Dilgo Khyentse Rinpoche said:

Immerse yourself in the meaning of the teachings, day after day, month after month, and the spiritual qualities of a bodhisattva will develop without difficulty, like honey collecting in the hive as the bees go from flower to flower, gathering nectar.[6]

Styles of Teaching

According to Alak Zenkar Rinpoche, Patrul Rinpoche started the tradition of teaching the Bodhicharyavatara continuously. This meant that if at least three or four texts were being taught in a monastery, one of them had to be the Bodhicharyavatara. When finishing the tenth chapter, the teacher would not stop there, but would go back to the beginning of the text and teach a little of that before ending the session.

Khenpo Appey said:

In general in Tibet, Buddhist treatises and texts were taught only to monks. This was because Buddhist knowledge was handed down exclusively in monastic communities. Texts like the Bodhicharyavatara were taught in a shedra, a place for the study of Buddhist philosophy
Paltrul Rinpoche broke with the tradition of teaching Buddhist treatises exclusively to monastic communities. He was the first Buddhist master in Tibet who began teaching the Bodhicharyavatara to huge crowds of lay people. While the audience may not have understood the subtle meaning of the entire text, Paltrul Rinpoche taught so as to make the major points easy to understand.
When teaching a non-scholastic audience, one must condense the meaning and present it repeatedly in simple language, illustrating points through everyday examples and stories. In old Tibet many faithful and devoted lay people were kept from studying the genuine dharma since few teachers made the effort to explain the dharma in easy terms to non-scholars.[7]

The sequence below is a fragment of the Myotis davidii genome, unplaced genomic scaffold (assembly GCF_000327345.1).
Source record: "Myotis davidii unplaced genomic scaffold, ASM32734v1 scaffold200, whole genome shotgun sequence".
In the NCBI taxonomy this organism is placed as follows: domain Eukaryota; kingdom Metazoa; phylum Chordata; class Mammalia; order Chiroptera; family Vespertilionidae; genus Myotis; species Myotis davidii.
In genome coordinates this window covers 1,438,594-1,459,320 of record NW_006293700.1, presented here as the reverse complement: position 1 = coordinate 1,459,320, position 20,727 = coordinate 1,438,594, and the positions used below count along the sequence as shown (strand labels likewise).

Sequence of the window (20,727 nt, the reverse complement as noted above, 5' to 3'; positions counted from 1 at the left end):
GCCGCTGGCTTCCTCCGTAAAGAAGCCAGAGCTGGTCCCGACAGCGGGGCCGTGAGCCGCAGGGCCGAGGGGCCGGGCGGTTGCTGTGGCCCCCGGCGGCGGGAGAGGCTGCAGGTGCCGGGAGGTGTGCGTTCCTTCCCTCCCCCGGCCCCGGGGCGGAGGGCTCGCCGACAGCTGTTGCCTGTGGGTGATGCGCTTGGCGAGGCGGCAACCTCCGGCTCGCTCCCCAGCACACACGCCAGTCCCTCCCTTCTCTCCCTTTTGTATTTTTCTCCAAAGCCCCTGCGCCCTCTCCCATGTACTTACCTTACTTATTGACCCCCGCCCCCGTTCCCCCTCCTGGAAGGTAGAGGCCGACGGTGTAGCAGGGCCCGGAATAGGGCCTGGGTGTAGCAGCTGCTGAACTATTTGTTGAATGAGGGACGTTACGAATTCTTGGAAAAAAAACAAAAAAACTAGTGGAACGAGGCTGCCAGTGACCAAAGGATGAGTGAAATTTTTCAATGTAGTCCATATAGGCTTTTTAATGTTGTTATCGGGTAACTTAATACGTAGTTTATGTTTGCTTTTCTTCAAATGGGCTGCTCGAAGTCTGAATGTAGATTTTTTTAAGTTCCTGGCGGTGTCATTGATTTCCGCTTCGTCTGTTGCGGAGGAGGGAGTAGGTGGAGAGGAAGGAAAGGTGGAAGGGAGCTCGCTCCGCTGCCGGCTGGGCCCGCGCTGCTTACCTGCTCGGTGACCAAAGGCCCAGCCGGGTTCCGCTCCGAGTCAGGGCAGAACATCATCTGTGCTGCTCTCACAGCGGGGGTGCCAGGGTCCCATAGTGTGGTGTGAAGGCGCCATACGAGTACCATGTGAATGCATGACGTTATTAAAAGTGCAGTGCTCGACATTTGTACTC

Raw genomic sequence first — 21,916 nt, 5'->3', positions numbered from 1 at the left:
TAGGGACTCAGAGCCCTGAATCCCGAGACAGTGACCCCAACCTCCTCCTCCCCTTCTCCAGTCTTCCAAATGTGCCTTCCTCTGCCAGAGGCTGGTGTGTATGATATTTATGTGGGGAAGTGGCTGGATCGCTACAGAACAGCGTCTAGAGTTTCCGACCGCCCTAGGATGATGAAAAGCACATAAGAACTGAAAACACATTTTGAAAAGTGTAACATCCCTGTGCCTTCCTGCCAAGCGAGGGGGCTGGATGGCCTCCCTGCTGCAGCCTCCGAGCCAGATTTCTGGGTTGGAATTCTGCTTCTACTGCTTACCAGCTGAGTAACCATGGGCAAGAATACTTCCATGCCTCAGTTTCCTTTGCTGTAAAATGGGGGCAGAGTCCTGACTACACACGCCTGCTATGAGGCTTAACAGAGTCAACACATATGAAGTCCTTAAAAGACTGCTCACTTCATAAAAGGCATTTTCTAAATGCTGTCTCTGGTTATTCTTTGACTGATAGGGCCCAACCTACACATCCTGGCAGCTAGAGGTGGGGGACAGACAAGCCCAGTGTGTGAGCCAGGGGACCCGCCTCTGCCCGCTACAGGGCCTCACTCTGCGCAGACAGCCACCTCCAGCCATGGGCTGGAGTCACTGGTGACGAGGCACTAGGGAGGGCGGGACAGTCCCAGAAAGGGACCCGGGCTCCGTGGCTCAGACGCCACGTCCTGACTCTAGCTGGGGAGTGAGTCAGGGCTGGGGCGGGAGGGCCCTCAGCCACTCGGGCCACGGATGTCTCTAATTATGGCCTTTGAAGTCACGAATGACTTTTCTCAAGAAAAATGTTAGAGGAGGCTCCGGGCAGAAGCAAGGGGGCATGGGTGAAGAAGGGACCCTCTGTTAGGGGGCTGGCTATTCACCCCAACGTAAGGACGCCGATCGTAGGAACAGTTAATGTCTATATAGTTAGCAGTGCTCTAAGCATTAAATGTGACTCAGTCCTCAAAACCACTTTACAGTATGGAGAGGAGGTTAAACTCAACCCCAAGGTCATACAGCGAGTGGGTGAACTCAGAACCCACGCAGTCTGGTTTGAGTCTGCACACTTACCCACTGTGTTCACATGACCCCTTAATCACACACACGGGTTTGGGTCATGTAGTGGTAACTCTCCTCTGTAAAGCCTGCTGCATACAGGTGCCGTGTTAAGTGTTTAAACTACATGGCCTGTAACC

Khenpo Trashi Palden said:

In general, there are two styles of teaching the Bodhicharyavatara: ‘the scholastic explanation style’ and ‘the practice instruction style’. Patrul Rinpoche’s teachings on the Bodhicharyavatara as recorded by Thubten Chökyi Drakpa follow ‘the scholastic explanation style’, while Khenpo Kunpal’s commentary Drops of Nectar preserves Patrul Rinpoche’s teachings in ‘the practice instruction style’. Khenpo Kunpal’s commentary on the ninth chapter of the Bodhicharyavatara is based on Mipham Rinpoche’s Norbu Ketaka, which he wrote according to the teachings of Patrul Rinpoche. The study and practice of the Bodhicharyavatara became so popular in all shedras of East Tibet due to Paltrul Rinpoche’s influence. This text can truly transform the mind of a sincere practitioner.
In our shedra, students would study Khenpo Kunpal’s commentary on the Bodhicharyavatara at the beginning of their first year… Khenpo Zhenga’s annotation commentary would be studied later, according to the teaching sequence of ‘the thirteen great textbooks of Indian origin’.
…In our shedra only these two commentaries on the Bodhicharyavatara were taught, but the khenpo and the assistant teachers sometimes quoted from other commentaries during the teaching sessions. In our homework sessions, we students could compare different commentaries from other schools to gain a more profound understanding of the text. [8]

The Structure of the Text

Template:Tibetan Patrul Rinpoche said that this text can be explained according to the following prayer for bodhichitta:

O precious, sublime bodhichitta:
May it arise in those in whom it has not arisen;
May it never decline where it has arisen;
May it go on increasing, further and further!

changchub sem chok rinpoché
ma kyépa nam kyé gyur chik
kyépa nyampa mépa dang
gonggong du pelwar shok

According to this view, the whole text of this book can be divided into four sections, as expressed in this prayer.

  • The first three chapters (1, 2 and 3) explain how to generate bodhicitta, how to make it arise.
  • The next three chapters (4, 5 and 6) explain how to prevent bodhichitta from decreasing or being dissipated.
  • The next three chapters (7, 8 and 9) explain how to make the bodhichitta increase further and further.